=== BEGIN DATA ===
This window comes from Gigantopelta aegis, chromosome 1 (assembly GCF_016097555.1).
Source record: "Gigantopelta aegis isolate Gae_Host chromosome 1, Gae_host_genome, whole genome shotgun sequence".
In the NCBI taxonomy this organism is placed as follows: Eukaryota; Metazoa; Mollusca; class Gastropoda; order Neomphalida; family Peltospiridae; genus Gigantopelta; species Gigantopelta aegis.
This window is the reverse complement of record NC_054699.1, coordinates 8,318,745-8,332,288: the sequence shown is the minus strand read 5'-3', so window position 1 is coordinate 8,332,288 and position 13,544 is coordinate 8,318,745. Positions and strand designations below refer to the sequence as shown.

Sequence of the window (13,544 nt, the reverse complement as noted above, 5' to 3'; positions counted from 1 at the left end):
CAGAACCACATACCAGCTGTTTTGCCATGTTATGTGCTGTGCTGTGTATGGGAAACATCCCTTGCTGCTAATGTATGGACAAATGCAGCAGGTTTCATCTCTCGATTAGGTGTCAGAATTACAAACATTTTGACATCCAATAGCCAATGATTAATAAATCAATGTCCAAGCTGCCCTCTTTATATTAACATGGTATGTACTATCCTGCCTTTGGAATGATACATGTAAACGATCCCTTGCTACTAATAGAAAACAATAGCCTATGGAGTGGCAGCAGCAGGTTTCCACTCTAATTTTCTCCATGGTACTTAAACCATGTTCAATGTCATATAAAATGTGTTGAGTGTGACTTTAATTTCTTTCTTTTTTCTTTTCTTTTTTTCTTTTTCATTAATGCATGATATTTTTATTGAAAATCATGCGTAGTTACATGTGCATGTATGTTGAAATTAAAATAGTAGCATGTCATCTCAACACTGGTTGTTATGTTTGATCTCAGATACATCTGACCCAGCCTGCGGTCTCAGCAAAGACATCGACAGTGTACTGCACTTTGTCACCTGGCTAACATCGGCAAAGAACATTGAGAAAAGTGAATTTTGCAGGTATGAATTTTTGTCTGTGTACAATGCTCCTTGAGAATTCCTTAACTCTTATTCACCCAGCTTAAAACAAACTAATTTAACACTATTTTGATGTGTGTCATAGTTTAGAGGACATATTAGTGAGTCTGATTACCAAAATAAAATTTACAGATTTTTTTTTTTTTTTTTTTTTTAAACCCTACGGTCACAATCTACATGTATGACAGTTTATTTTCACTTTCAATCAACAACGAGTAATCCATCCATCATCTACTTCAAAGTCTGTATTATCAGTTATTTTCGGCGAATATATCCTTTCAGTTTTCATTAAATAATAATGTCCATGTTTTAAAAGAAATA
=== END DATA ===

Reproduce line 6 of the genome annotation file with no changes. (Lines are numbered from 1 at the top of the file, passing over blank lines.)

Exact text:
CAGAACCACATACCAGCTGTTTTGCCATGTTATGTGCTGTGCTGTGTATGGGAAACATCCCTTGCTGCTAATGTATGGACAAATGCAGCAGGTTTCATCTCTCGATTAGGTGTCAGAATTACAAACATTTTGACATCCAATAGCCAATGATTAATAAATCAATGTCCAAGCTGCCCTCTTTATATTAACATGGTATGTACTATCCTGCCTTTGGAATGATACATGTAAACGATCCCTTGCTACTAATAGAAAACAATAGCCTATGGAGTGGCAGCAGCAGGTTTCCACTCTAATTTTCTCCATGGTACTTAAACCATGTTCAATGTCATATAAAATGTGTTGAGTGTGACTTTAATTTCTTTCTTTTTTCTTTTCTTTTTTTCTTTTTCATTAATGCATGATATTTTTATTGAAAATCATGCGTAGTTACATGTGCATGTATGTTGAAATTAAAATAGTAGCATGTCATCTCAACACTGGTTGTTATGTTTGATCTCAGATACATCTGACCCAGCCTGCGGTCTCAGCAAAGACATCGACAGTGTACTGCACTTTGTCACCTGGCTAACATCGGCAAAGAACATTGAGAAAAGTGAATTTTGCAGGTATGAATTTTTGTCTGTGTACAATGCTCCTTGAGAATTCCTTAACTCTTATTCACCCAGCTTAAAACAAACTAATTTAACACTATTTTGATGTGTGTCATAGTTTAGAGGACATATTAGTGAGTCTGATTACCAAAATAAAATTTACAGATTTTTTTTTTTTTTTTTTTTTTAAACCCTACGGTCACAATCTACATGTATGACAGTTTATTTTCACTTTCAATCAACAACGAGTAATCCATCCATCATCTACTTCAAAGTCTGTATTATCAGTTATTTTCGGCGAATATATCCTTTCAGTTTTCATTAAATAATAATGTCCATGTTTTAAAAGAAATA